APA Presidential Candidates

 

Each year, ABPP asks the APA Presidential Candidates to respond to the following questions:

 

1.  What are your views regarding board certification in psychology?

2.  What are your views regarding specialization within psychology?

3.  If elected, how can APA and ABPP work together toward improving our field?

4.  If elected, how can ABPP help with your presidential agenda?

 

The candidates for APA President-elect are (listed alphabetically; click on a name to see go to the response):

 

Barry S. Anton, PhD, ABPP

Kurt F. Geisinger, PhD

Rodney L. Lowman, PhD

Jeffrey J. Magnavita, PhD, ABPP

Steven J. Reisner, PhD

 

The responses from the candidates follow:

 

 

Barry S. Anton, PhD, ABPP

 

What are your views regarding board certification in psychology?

 

Thank you for the opportunity to respond to your questions.  As an ABPP in clinical child and adolescent psychology, I strongly support board certification. My commitment to specialty certification includes service on the ABPP Clinical Child and Adolescent Psychology (ABCCAP) board as treasurer. Participating in ten oral examinations over the last two years has been personally rewarding. Supporting the process of specialization is an important value, as is chairing the ABCCAP mentoring subcommittee that encourages psychologists to achieve specialty certification.

 

My commitment to specialization was solidified as a representative to the Commission on Education and Training Leading to Licensure in 2000 that was convened by APA President Norine Johnson. At that time, specialty certification discussions focused on two levels of competence. The Commission concluded: 1) Every psychologist should have broad "journey-person" graduate education and internship experience that prepares them for practice as a licensed psychologist. 2) Because the field of psychology is becoming increasingly complex with new information expanding exponentially, the public should know that practitioners who claim to have specialist skills actually have those skills. Earning the Diplomate designation from ABPP affirms to the public that the practitioner has the advanced skills they may be seeking. The Diplomate also demonstrates that psychologists aspire to the same high standards that specialty credentialing implies for medical and other health care professionals.

 

Another factor which is propelling psychology toward specialty certification is the "Competency Movement."  With the rollout of the Patient Protection Affordable Care Act (ACA), the movement toward specialty certification is in full swing. The ACA will require board certification for psychologists. Building on the recommendations of the Task Force on the Assessment of Competencies in Professional Psychology (2006), the Revised Competency Benchmarks for Professional Psychology (2011), and the Guidebook for Competency Benchmarks (2012), the August 2013 APA Council of Representatives adopted a resolution on accreditation for programs that prepare psychologists to provide health services. The council adopted three measures to strengthen psychology teaching and training across the continuum of psychology education. At the undergraduate level, council adopted revised guidelines for the psychology major, updating the 2006 guidelines. At the graduate level, the council adopted a resolution on accreditation for programs that prepare psychologists to provide health services.  The resolution gives unaccredited graduate programs five years to become accredited and seven years for internship programs to gain accreditation. As Education Directorate executive director Dr. Cynthia Belar, noted, “Accreditation is the process by which health professions ensure quality in education and training for students and the public,”  “This requirement puts psychology on the same plane as other health provider professions and adds to psychology’s credibility within the health-care marketplace.”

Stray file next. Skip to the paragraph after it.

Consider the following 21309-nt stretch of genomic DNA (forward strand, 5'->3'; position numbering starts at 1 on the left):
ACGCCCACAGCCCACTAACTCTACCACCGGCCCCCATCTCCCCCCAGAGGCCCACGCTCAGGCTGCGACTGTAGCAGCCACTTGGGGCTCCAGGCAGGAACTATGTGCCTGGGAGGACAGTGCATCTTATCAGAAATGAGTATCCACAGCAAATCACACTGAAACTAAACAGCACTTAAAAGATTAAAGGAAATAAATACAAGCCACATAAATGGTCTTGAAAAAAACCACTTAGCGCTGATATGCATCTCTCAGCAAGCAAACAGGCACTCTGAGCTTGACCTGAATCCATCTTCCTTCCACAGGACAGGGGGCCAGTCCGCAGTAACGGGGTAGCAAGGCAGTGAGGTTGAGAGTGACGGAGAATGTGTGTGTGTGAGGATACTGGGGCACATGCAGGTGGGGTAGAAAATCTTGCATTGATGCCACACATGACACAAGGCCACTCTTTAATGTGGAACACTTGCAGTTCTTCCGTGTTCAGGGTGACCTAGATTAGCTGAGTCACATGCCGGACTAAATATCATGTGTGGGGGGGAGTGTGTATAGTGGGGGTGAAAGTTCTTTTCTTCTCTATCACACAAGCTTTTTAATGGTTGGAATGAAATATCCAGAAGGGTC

ABPP is the only organization that requires psychologists to demonstrate exceptional competence as assessed by colleagues and supports the goals outlined by Dr. Belar.

 

What are your views regarding specialization within psychology?

 

The Patient Protection Affordable Care Act (PPACA) mandates that psychologists obtain specialization, just as most other health care providers do. For example, the American Medical Specialty Boards includes over 130 specialties. While psychology licensure in each state sets the minimum competency to diagnose and treat patients, it is not specialty specific. Many states have "Title" licensing laws that do not define the scope of practice or expertise of the psychologist. While board specialty certification is currently voluntary, both in medicine and psychology, certification sets the standard demonstrating the psychologist's exceptional expertise in a specialty. Board certification also signals to the public a board certified psychologist's expertise. Patients, healthcare providers, insurers and quality assurance organizations look for board certification as an additional measure of a psychologist’s knowledge, experience and skills to provide quality healthcare within a given specialty.